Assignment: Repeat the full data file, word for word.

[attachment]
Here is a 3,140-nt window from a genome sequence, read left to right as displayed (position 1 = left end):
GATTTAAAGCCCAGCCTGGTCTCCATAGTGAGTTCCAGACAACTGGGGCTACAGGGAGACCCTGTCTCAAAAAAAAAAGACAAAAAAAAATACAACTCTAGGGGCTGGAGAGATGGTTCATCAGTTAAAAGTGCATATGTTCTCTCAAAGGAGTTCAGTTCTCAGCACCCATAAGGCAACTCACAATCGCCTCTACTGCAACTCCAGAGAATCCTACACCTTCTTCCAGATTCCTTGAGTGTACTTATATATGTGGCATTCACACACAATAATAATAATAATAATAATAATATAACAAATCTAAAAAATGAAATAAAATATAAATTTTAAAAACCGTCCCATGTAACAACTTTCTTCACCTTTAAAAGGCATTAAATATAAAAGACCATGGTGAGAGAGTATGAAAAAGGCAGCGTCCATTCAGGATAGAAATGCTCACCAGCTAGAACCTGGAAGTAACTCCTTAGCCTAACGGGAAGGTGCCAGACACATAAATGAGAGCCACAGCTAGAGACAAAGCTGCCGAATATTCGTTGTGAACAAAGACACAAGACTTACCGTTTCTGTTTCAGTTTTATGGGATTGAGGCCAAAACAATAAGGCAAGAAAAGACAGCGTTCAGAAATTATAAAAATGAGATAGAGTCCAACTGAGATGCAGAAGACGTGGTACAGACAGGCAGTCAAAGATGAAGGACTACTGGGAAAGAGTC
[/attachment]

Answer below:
Here is a 3,140-nt window from a genome sequence, read left to right as displayed (position 1 = left end):
GATTTAAAGCCCAGCCTGGTCTCCATAGTGAGTTCCAGACAACTGGGGCTACAGGGAGACCCTGTCTCAAAAAAAAAAGACAAAAAAAAATACAACTCTAGGGGCTGGAGAGATGGTTCATCAGTTAAAAGTGCATATGTTCTCTCAAAGGAGTTCAGTTCTCAGCACCCATAAGGCAACTCACAATCGCCTCTACTGCAACTCCAGAGAATCCTACACCTTCTTCCAGATTCCTTGAGTGTACTTATATATGTGGCATTCACACACAATAATAATAATAATAATAATAATATAACAAATCTAAAAAATGAAATAAAATATAAATTTTAAAAACCGTCCCATGTAACAACTTTCTTCACCTTTAAAAGGCATTAAATATAAAAGACCATGGTGAGAGAGTATGAAAAAGGCAGCGTCCATTCAGGATAGAAATGCTCACCAGCTAGAACCTGGAAGTAACTCCTTAGCCTAACGGGAAGGTGCCAGACACATAAATGAGAGCCACAGCTAGAGACAAAGCTGCCGAATATTCGTTGTGAACAAAGACACAAGACTTACCGTTTCTGTTTCAGTTTTATGGGATTGAGGCCAAAACAATAAGGCAAGAAAAGACAGCGTTCAGAAATTATAAAAATGAGATAGAGTCCAACTGAGATGCAGAAGACGTGGTACAGACAGGCAGTCAAAGATGAAGGACTACTGGGAAAGAGTC